Excursion: The economic crisis in the USA

I thought for months about whether this blog is the right place to write about the economic crisis. Any relation to defense and freedom affairs would e more than a stretch. A first, incomplete attempt was made with earlier this month.
I can't hold it back any more. ;)

We've seen the mortgage debt crisis, the (prevented) insolvency of banks and a crash of intra-institutional trust on the financial market. The financial markets failed completely to allocate the resources efficiently, a major blow for economic theory and an even greater blow for the banks.
This failure wasn't prevented (but instead promoted) by active policy and would in itself have done a lot of damage.
That are only the most visible symptoms - not the real crisis, though.

The real crisis is a general mismatch of consumption/investment and income. The U.S. was simply living far beyond its means, enabled by cheap credit due to its leading currency, large economy and a lot of trust/goodwill.

This mismatch happened on the private level (mortgage, credit card and other debts = ultra-low savings rate), on the government level (record budget deficits by GWB, for example) and on the national, macro-economic level (long-time & huge trade balance deficit).

The real economy wasn't able to produce nearly as much goods as were consumed and invested - that is visible in the huge trade balance deficit which equaled 5% of the GNP.
The savings rate was also much too low for too long. Some claim that savings rate statistics are a bit misleading because of technicalities, but the savings rate was reported to be negative and certainly was close to zero for some years. For comparison: The German savings rate is around 10% of the GNP.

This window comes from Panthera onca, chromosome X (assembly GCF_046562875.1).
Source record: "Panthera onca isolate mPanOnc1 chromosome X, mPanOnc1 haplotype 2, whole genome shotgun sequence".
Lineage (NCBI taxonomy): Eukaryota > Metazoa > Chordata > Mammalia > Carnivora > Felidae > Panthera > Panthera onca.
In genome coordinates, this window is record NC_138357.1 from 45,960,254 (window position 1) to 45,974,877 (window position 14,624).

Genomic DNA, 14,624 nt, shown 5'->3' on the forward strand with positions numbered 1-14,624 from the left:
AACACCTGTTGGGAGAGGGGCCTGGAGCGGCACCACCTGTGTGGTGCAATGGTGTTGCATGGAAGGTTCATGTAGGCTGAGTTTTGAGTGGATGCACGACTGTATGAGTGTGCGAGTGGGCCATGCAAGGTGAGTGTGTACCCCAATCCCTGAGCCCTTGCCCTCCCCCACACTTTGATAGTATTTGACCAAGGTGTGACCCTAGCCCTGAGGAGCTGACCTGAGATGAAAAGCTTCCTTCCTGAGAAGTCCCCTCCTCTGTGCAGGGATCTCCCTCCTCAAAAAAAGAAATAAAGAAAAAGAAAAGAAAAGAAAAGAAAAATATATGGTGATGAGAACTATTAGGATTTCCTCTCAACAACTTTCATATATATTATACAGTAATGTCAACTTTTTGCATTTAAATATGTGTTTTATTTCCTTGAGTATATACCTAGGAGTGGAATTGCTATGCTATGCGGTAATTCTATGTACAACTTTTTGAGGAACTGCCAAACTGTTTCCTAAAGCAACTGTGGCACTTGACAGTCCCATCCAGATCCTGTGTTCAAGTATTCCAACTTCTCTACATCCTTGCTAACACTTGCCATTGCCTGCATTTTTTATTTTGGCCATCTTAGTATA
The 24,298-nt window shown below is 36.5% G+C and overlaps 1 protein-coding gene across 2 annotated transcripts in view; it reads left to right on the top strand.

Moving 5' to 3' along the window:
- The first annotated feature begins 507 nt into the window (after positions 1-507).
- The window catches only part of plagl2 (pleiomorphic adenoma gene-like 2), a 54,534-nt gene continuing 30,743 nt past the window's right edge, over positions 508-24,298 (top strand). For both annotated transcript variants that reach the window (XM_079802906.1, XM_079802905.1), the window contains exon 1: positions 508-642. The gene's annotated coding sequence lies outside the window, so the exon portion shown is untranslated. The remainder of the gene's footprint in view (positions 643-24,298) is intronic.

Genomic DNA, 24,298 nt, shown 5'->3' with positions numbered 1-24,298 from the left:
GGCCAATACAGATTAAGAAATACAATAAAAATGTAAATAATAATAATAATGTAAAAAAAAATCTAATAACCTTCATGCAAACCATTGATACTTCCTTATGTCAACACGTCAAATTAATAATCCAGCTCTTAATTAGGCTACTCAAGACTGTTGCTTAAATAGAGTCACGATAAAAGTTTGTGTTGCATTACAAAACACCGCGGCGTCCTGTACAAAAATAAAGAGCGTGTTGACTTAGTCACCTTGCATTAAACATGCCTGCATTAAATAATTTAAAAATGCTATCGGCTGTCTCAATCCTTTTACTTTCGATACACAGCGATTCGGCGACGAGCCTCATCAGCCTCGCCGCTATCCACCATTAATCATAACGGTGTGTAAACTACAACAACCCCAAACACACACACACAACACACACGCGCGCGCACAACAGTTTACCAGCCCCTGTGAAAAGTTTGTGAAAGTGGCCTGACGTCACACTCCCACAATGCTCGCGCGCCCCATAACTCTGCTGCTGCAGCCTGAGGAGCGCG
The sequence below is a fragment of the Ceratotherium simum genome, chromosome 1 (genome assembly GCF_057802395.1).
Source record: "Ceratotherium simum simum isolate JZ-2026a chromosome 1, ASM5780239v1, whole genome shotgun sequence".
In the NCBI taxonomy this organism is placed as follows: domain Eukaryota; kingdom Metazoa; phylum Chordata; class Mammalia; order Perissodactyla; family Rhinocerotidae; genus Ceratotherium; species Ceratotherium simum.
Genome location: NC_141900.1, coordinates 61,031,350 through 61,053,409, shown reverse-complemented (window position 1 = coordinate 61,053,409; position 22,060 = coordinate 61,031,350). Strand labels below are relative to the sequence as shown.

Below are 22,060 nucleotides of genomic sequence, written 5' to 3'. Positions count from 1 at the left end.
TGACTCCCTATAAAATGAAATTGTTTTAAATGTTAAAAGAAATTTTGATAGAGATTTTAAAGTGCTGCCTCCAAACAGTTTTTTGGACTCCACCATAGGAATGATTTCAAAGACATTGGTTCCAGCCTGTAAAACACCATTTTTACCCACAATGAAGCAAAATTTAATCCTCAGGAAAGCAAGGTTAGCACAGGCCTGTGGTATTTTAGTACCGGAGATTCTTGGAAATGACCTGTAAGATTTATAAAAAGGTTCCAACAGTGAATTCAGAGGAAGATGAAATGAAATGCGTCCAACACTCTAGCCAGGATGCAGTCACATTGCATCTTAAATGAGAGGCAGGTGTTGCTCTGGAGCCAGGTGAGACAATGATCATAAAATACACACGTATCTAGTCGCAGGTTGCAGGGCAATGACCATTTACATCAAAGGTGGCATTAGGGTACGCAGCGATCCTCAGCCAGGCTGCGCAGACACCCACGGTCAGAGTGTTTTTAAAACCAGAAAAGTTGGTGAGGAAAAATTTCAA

Such a situation was not sustainable, but the bubble kept growing for decades. It became a mantra that economic growth was to be attained by increased consumption instead of a focus on increased savings or investment - the foreigners did the saving for the Americans.
That, obviously, is about to end. Such an arrangement can only work for some time, not endlessly - and it breaks down once the trust in proper payback breaks down.
That is what the mortgage crisis really did to the U.S.; it ruined the trust.

Maybe the U.S. will be able to keep a net capital import for several years, but not on the old scale. It is necessary to either reduce consumption or increase industrial production or both.
More service economy won't help much. A rapid expansion of the industry is unlikely - it would likely take a decade to cover the trade balance deficit with it. That would have been a good idea before the crisis, now it's too late. Consumption needs to drop. Rapidly.

Consumption needs to drop in favor of savings - insecure consumers is sometimes a good thing (in macro-economy). It needs to drop to reduce import demand, too. Meanwhile, the industry will likely (actually, does) reduce production, and this means even less consumption is affordable.
10-20% less consumption for 'Joe Sixpack' in 5-10 years is realistic in my opinion. realistic and economically healthy. The next U.S.President has chosen a terrible time for a presidency.

Some countries might experience similar crisis symptoms in the medium term because of similar root problems liek trade balance deficit (Spain, UK, Italy), but others (Germany, South Korea, Japan) might even prosper because of an end of the capital drain. The PRC might go just about everywhere from extreme prosperity to an economic crash.